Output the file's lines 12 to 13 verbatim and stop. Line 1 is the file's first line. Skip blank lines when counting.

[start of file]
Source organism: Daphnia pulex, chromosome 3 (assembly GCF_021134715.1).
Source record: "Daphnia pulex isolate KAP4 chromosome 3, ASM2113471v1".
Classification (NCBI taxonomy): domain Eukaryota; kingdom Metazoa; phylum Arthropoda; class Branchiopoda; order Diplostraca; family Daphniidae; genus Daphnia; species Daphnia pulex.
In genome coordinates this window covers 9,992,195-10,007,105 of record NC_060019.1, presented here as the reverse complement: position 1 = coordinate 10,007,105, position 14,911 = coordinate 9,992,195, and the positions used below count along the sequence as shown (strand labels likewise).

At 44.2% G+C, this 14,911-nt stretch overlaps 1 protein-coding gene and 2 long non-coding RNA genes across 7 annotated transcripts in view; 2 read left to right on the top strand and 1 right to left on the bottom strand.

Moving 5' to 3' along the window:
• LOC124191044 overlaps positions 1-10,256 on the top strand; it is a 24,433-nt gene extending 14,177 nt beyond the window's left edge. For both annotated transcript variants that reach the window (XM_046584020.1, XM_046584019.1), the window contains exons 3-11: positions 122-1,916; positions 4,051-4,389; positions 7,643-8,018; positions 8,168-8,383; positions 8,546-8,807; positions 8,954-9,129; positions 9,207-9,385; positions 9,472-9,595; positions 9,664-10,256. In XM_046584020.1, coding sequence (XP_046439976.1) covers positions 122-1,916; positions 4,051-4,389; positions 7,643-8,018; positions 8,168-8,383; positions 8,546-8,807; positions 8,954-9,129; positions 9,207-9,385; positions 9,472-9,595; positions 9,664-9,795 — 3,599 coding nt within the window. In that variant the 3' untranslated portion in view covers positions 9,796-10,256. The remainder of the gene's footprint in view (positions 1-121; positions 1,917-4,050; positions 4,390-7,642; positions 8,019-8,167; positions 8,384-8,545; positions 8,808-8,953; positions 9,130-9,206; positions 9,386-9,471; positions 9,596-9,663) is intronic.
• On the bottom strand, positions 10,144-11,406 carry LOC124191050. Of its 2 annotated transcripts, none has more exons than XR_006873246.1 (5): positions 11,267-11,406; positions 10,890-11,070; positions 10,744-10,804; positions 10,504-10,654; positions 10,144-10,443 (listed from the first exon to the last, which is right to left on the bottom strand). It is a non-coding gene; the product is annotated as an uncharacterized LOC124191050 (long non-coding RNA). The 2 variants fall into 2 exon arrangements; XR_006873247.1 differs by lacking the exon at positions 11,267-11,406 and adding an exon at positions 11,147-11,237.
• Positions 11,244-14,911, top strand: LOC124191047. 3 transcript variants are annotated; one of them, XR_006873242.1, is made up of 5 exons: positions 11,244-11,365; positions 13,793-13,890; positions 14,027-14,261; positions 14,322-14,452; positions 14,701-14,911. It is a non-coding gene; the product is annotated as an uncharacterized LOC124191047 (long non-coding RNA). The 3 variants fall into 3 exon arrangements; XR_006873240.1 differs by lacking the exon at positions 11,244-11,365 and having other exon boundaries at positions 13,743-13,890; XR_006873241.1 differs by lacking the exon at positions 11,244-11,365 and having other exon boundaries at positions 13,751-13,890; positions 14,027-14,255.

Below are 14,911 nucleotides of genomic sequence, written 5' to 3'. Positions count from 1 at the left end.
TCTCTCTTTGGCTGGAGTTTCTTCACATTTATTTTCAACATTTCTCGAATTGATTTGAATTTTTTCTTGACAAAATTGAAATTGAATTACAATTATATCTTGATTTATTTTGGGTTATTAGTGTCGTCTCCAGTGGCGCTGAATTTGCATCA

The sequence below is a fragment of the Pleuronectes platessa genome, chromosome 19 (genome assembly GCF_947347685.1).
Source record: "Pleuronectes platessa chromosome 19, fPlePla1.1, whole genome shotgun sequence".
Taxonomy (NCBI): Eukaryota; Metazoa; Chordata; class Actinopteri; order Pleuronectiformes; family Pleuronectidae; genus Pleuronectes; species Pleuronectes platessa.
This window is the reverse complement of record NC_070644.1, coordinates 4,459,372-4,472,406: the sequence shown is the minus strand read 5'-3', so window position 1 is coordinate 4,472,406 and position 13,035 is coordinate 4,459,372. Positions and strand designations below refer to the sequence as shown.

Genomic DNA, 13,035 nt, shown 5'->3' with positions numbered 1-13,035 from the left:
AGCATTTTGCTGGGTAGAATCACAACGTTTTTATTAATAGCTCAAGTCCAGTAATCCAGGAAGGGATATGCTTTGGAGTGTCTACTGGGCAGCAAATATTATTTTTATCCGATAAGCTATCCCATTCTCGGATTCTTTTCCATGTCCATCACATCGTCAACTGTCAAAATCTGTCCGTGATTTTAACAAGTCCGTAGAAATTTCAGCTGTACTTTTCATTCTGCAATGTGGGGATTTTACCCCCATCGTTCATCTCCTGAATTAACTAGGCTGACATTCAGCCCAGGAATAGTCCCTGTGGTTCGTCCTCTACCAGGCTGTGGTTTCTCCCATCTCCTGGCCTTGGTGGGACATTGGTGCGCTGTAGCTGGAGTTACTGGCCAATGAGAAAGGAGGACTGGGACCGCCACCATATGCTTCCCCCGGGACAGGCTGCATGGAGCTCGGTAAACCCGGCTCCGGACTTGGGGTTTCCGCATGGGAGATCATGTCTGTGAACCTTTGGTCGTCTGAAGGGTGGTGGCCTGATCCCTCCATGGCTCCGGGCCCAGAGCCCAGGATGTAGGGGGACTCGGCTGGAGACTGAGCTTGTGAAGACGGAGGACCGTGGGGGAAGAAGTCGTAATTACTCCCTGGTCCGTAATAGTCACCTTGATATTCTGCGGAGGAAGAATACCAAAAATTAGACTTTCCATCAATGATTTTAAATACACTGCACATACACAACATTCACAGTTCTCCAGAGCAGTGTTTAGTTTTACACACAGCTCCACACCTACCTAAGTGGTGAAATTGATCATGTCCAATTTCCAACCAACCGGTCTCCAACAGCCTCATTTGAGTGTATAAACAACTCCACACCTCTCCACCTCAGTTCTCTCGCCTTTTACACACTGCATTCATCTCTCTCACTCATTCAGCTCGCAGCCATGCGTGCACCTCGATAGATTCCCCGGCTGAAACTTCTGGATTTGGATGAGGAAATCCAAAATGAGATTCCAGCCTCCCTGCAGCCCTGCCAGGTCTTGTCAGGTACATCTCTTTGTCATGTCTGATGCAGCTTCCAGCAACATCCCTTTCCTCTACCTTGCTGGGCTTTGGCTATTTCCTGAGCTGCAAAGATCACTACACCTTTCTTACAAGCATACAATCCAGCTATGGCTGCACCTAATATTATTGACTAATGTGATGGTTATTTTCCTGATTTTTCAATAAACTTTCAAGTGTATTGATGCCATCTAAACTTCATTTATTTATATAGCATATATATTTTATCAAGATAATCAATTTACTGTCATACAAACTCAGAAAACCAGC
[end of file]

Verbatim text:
The sequence below is a fragment of the Pleuronectes platessa genome, chromosome 19 (genome assembly GCF_947347685.1).
Source record: "Pleuronectes platessa chromosome 19, fPlePla1.1, whole genome shotgun sequence".